Development of methodology: S.M. Dobson, J. Wintersinger, I. Grandal, G. Bader, J. Easton, J.S. Danska, Q. Morris, C.G. Mullighan, J.E. Dick
Acquisition of data (provided animals, acquired and managed patients, provided facilities, etc.): S.M. Dobson, L. García-Prat, R.J. Vanner, E. Waanders, J. McLeod, O.I. Gan, I. Grandal, S.Z. Xie, M. Hosseini, S.R. Olsen, G. Neale, S.M. Chan, J. Easton, C.J. Guidos, J.S. Danska, M.D. Minden, C.G. Mullighan, J.E. Dick
Analysis and interpretation of data (e.g., statistical analysis, biostatistics, computational analysis): S.M. Dobson, L. García-Prat, R.J. Vanner, J. Wintersinger, E. Waanders, Z. Gu, M.N. Edmonson, X. Ma, Y. Fan, V. Voisin, M. Chan-Seng-Yue, S. Abelson, M. Rusch, S.M. Chan, G. Bader, J. Zhang, M.D. Minden, Q. Morris, C.G. Mullighan, J.E. Dick
Writing, review, and/or revision of the manuscript: S.M. Dobson, L. García-Prat, R.J. Vanner, J. Wintersinger, E. Waanders, O.I. Gan, S.Z. Xie, S. Abelson, J. Easton, J.S. Danska, M.D. Minden, Q. Morris, C.G. Mullighan, J.E. Dick
Administrative, technical, or material support (i.e., reporting or organizing data, constructing databases): S.M. Dobson, L. García-Prat, J. Wintersinger, E. Waanders, J. McLeod, I. Grandal, D. Payne-Turner, P. Gupta, Y. Shao
Study supervision: Q. Morris, C.G. Mullighan, J.E. Dick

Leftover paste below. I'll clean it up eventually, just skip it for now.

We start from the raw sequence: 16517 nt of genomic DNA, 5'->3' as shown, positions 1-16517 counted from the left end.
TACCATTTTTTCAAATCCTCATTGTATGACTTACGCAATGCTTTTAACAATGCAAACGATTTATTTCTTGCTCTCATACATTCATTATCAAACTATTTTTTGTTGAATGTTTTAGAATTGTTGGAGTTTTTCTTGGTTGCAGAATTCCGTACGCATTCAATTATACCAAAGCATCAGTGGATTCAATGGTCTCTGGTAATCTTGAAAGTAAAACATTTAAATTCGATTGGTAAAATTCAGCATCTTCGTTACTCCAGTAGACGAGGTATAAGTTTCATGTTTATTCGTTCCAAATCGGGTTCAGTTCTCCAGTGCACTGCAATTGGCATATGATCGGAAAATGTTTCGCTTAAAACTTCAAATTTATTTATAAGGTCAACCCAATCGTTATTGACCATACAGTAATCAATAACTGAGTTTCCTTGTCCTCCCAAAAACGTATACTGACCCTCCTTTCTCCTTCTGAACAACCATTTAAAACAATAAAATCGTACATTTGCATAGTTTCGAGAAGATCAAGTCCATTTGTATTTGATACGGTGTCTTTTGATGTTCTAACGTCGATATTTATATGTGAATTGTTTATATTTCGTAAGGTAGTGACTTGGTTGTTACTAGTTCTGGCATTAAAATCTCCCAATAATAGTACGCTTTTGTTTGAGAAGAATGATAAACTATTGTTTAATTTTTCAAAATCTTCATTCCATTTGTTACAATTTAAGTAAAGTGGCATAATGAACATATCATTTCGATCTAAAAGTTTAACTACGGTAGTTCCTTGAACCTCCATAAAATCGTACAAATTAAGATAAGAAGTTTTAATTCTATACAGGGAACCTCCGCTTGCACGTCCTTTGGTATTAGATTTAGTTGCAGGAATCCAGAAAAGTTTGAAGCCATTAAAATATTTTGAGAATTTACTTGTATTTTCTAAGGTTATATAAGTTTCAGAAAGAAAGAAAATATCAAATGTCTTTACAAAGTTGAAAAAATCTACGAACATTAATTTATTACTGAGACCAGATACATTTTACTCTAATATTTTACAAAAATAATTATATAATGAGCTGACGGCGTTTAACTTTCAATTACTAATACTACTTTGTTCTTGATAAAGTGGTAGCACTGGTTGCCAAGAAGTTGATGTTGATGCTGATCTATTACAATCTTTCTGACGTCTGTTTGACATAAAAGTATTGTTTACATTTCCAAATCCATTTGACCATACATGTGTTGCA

We thank the patients and their families and physicians who made this study possible. We also thank N. Simard, S. Laronde, L. Jaimeson, A. Khandani, T. Velanthapillai, and S. Zhao at the UHN/SickKids Flow Cytometry Facility; P. Lo and R. Lopez from the UHN Animal Resource Centre; the Genome Sequencing Facility of the Hartwell Centre for Bioinformatics and Biotechnology, and the Biorepository of St. Jude Children's Research Hospital. We thank J. Ho, E. Lechman, A. Mitchell, L. Jin, M. Doedens, J. Loo-Yong-Kee, K.L. Woo, M.C. Shoong, and J. Roth for their technical assistance; J.A. Kennedy for clinical annotation; and K. Kaufmann for data analysis script. This work was supported by funds to J.E. Dick from the Princess Margaret Cancer Centre Foundation, Ontario Institute for Cancer Research, with funding from the Province of Ontario, Canadian Institutes for Health Research, Canadian Cancer Society Research Institute, Terry Fox Research Institute Program Project, Genome Canada through the Ontario Genomics Institute, and a Canada Research Chair; and to C.G. Mullighan from the the American Lebanese Syrian Associated Charities of St. Jude Children's Research Hospital, a St. Baldrick's Foundation Robert J. Arceci Innovation Award, the Henry Schueler 41&9 Foundation, the NCI grants P30 CA021765 (St. Jude Cancer Center Support Grant) and Outstanding Investigator Award R35 CA197695. Q. Morris was supported by funds from the Natural Sciences and Engineering Research Council, a Compute the Cure award from the NVIDIA charitable foundation, and the Vector Institute. E. Waanders is funded by the Dutch Cancer Society (KUN2012-5366).